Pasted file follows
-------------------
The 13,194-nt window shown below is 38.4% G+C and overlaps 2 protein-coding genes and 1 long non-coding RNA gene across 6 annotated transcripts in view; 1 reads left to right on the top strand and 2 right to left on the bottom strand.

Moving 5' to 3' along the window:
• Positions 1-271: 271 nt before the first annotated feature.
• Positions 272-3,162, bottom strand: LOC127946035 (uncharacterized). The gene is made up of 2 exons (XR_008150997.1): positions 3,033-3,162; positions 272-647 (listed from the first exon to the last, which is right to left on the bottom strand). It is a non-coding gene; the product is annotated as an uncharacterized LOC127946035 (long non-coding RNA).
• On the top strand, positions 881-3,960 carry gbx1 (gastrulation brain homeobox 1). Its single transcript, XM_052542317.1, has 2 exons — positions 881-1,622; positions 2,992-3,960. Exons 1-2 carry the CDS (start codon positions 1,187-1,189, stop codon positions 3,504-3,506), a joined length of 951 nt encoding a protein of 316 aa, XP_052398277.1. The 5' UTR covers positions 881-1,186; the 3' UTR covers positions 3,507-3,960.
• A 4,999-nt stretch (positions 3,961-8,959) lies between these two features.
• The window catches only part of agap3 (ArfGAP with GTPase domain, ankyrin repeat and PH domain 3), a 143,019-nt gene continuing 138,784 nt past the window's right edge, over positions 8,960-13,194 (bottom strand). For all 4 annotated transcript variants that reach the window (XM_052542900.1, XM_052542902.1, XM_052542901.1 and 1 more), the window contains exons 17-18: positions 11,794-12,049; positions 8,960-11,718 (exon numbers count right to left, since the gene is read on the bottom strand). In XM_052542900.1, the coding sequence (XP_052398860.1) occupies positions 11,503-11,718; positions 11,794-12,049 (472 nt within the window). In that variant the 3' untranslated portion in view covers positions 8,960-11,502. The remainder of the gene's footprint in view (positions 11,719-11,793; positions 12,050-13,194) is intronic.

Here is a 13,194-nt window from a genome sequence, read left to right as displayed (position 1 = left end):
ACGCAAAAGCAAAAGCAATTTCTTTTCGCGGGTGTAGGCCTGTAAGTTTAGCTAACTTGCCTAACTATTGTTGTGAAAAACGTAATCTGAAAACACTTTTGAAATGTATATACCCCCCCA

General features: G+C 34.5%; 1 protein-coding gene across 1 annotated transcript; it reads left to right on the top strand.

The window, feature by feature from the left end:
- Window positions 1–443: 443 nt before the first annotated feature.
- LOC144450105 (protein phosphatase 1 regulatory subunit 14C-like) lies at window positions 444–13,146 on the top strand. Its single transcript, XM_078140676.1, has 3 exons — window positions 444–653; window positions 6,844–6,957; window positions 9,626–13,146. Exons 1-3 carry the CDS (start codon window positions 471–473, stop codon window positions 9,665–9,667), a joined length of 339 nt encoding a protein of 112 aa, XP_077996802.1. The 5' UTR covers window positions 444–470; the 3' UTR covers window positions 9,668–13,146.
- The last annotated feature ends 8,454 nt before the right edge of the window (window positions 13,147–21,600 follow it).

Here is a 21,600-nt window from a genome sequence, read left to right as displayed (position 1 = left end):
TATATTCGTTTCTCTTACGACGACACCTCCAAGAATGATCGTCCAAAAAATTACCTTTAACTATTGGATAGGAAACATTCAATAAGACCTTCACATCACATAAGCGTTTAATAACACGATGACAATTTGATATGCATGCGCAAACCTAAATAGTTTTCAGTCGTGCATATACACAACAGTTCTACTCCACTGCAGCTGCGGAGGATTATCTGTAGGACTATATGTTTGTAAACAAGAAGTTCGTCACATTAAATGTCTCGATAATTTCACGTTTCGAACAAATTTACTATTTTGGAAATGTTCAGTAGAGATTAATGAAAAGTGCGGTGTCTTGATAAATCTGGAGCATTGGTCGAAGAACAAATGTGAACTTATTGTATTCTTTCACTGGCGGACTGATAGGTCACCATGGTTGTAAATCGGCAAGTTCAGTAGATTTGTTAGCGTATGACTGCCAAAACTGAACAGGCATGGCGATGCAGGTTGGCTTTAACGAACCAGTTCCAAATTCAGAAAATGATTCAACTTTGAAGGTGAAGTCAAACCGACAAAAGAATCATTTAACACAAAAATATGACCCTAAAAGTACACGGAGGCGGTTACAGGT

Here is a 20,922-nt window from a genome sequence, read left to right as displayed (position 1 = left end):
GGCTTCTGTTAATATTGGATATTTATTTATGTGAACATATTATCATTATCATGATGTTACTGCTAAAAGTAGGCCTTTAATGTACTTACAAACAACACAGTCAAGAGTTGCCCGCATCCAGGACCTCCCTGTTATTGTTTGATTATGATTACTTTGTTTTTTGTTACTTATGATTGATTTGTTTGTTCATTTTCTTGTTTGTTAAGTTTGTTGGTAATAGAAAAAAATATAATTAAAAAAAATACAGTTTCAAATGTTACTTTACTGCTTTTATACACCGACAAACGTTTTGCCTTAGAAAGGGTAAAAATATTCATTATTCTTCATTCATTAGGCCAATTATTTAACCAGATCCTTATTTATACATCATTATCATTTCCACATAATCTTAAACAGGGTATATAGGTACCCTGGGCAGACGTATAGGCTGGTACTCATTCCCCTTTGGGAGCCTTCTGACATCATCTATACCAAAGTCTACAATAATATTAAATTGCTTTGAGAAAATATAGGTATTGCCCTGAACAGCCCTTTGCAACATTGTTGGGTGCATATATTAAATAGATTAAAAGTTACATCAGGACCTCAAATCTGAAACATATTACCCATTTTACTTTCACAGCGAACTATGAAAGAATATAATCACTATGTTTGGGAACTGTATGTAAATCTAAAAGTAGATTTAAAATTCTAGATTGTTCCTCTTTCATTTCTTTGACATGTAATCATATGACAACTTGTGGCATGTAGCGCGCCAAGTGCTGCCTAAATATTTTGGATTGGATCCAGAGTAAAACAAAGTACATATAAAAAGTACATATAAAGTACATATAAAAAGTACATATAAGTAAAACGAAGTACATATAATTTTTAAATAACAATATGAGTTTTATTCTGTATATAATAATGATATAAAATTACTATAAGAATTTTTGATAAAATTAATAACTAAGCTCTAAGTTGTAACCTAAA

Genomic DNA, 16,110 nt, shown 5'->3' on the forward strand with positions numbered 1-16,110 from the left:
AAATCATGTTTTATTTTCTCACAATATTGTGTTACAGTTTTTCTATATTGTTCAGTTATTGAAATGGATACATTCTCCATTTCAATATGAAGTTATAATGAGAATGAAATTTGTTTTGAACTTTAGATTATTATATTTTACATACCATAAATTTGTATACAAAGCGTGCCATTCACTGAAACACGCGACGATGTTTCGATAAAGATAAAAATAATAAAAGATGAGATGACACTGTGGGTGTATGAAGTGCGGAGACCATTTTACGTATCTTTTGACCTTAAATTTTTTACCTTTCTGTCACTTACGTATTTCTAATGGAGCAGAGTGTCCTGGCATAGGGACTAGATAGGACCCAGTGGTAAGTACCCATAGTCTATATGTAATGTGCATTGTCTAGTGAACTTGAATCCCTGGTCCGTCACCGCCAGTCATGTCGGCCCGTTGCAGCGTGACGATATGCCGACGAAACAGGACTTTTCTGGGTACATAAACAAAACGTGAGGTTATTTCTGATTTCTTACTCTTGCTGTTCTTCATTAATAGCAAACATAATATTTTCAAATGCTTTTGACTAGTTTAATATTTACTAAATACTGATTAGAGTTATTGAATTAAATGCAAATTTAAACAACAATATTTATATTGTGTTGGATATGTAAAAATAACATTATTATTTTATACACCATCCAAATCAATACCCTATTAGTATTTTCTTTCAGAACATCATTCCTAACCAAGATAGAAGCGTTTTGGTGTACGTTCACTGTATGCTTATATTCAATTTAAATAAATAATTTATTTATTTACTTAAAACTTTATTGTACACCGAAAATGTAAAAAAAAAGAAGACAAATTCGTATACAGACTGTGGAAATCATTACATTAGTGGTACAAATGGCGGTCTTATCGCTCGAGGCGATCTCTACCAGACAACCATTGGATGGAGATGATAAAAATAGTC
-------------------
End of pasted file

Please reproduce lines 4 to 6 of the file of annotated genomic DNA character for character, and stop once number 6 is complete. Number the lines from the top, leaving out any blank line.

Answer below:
• Positions 272-3,162, bottom strand: LOC127946035 (uncharacterized). The gene is made up of 2 exons (XR_008150997.1): positions 3,033-3,162; positions 272-647 (listed from the first exon to the last, which is right to left on the bottom strand). It is a non-coding gene; the product is annotated as an uncharacterized LOC127946035 (long non-coding RNA).
• On the top strand, positions 881-3,960 carry gbx1 (gastrulation brain homeobox 1). Its single transcript, XM_052542317.1, has 2 exons — positions 881-1,622; positions 2,992-3,960. Exons 1-2 carry the CDS (start codon positions 1,187-1,189, stop codon positions 3,504-3,506), a joined length of 951 nt encoding a protein of 316 aa, XP_052398277.1. The 5' UTR covers positions 881-1,186; the 3' UTR covers positions 3,507-3,960.
• A 4,999-nt stretch (positions 3,961-8,959) lies between these two features.